Yeah, you say. That's how we got here. And?

Okay, says the judge, yadah yadah we are: A teacher voluntarily elects to teach in the challenging high school environment, to some extent trading protection against offensive conduct for the professional challenge and stimulation of that unique marketplace of ideas...

Suddenly, cake looks unappetizing. You put down your plate. Wait, you say. Wait a minute. Trading protection for the professional challenge? Professional challenge? A unique marketplace of ideas? What about me--as a worker, as a professional person, a human being? what about my migraines?

The judge doesn't hesitate. You? he says. My point exactly.

Moral: Ask your district, ask your union. Make sure to wait until an answer comes very clearly: Do teachers trade safety for the privilege of working in public school?

Thursday, June 28, 2007

Teacher Watch: LAUSD--Stand Up Now Against Harassment?

In 2005, the Los Angeles Unified School District (LAUSD) settled a lawsuit brought by brave students at Washington Preparatory High School. The case alleged that school administrators, teachers, security guards and students harassed gays and lesbians on campus--creating, in effect, "a climate rife with hostility towards and discrimination against students and staff based on their actual or perceived sexual orientation."

The original complaint details patterns of unchecked namecalling--"faggot", "sissy fruitcake" and "sinner"--and alleges that students were told they were "wrong" and "unholy" and "not supposed to be like this." Some teachers allegedly threatened to "out" students to parents as punishment for perceived homosexuality. The principal was said to have refused investigating campus incidents where staff treated students poorly or differently if perceived to be gay or bisexual. You can download the entire original complaint here.

As part of the district response in the settlement, Deanne Neiman at LAUSD's Education Equity Compliance Office affirmed the district's effort to enhance protections she states are already in place: "It is important to acknowledge that the District has had a long-standing and pro-active commitment to protecting LGBT students from discrimination and harassment. Since 2001 and continuing to date, 216 Anti-Bias LGBT Trainings were conducted for school administrators and staff. At Washington Prep this settlement agreement augments the comprehensive training and activities already underway at the school and in the District as a whole."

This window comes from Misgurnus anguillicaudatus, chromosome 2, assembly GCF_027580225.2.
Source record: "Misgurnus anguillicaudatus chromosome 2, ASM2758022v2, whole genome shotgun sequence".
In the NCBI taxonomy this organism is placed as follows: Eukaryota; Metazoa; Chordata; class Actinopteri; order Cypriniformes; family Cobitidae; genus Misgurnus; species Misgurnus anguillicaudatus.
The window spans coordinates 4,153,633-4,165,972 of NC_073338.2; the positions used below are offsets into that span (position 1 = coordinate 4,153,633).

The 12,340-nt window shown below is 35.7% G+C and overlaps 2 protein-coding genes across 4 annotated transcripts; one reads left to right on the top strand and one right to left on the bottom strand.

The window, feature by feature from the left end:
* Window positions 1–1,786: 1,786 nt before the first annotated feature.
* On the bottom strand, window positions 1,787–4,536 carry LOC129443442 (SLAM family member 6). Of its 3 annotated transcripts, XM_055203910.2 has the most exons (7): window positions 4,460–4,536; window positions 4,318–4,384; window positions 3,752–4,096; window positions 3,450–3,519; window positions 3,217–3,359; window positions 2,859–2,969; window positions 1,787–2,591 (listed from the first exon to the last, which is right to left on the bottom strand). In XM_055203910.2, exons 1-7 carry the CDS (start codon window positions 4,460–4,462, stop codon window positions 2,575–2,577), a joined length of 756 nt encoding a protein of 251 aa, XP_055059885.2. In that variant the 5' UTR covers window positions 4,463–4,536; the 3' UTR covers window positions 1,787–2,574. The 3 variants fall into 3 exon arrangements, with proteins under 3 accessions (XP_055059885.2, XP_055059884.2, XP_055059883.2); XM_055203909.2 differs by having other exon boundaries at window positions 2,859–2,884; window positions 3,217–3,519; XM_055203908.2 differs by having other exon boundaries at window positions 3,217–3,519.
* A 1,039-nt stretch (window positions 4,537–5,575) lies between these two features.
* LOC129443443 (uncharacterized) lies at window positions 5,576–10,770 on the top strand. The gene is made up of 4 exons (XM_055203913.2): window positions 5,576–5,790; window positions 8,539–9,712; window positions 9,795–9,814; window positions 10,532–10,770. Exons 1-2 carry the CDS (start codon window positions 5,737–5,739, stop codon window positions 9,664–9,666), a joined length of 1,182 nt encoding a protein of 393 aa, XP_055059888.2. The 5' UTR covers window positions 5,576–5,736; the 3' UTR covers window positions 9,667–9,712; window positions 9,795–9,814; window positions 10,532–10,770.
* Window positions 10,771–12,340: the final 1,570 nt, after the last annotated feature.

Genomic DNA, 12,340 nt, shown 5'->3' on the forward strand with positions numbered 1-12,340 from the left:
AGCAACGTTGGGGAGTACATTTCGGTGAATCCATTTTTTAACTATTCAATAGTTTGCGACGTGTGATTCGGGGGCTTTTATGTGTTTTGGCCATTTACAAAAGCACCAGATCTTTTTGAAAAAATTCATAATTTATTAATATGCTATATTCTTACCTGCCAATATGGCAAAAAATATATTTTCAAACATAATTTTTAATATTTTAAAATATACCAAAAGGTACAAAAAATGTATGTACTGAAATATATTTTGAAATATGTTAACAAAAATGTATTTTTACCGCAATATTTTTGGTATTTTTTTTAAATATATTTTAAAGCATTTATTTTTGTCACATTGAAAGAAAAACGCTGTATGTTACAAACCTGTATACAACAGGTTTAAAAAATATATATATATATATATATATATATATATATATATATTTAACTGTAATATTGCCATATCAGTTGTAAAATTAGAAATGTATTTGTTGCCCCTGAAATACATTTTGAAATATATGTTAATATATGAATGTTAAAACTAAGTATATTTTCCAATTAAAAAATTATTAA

I'm glad for this awareness check--long overdue--to protect students and staff who work in Los Angeles schools. LAUSD should be commended for stepping up. It is unclear whether there was any financial component to the settlement, although the original complaint did ask for unspecified damages.

But there's another story here.

Heterosexual harassment--let's say, male students against a female teacher?--remains uncomfortable to identify or interrogate because, well, we're "used to it." Everybody remembers Van Halen's "Hot for Teacher." It's kind of funny, perhaps inappropriate, but essentially harmless. Right? (Wink wink, nudge pinch.)

On a recent trip, I was standing in line for a Southwest flight and studying a deposition from Janis Adams v. LAUSD. Peering over my shoulder, an insurance salesman in a Hawaiian shirt asked what I was doing, and when I replied that I was studying a case of student-on-teacher sexual harassment--the first such case which has actually gone to trial--he paused, chuckled and said, "Doesn't that happen all the time?"

Adams's complaint was filed in 2000, approximately four years before the plaintiffs at Washington Prep filed their own demand for a jury trial. But during the seven years--seven!--of the Adams trial and subsequent appeals, LAUSD has become increasingly aggressive in its repeated claim of "lack of control" and "limited control" over bad behavior in the school environment. Such limits were apparently not asserted by LAUSD in response to Washington Prep students: Everything is under control, the "teaching moment" is in full force, we're watching out for you.

Even as it settled the LGBT matter, the district continued pursuing appeals and preparing for a new trial in the Adams case, seeking to affirm its "lack of control" in supporting teachers who want to say "no" to sexual harassment and defamation from students. LAUSD has now exceeded $1.2 million taxpayer dollars for legal costs.

The real story here is that this isn't big news.

LAUSD should take a cue from its better judgment in the Washington Prep case: when operating at taxpayer expense, it's wise to take some responsibility for the safety, sanity, and security concerns of the teachers we expect to protect students.

And as long as any school district fights to keep a blind eye to harassment or bullying of the heterosexual variety, whether against adults or students, LGBT students and staff shouldn't feel too sure of their protection, either.

Thursday, June 21, 2007

EdWeek: Are You Kidding?

I laughed out loud when my EdWeek NCLB alert this morning included a link to this article: "To Know NCLB Is to Like It, ETS Poll Finds."

Talk about the fox guarding the henhouse.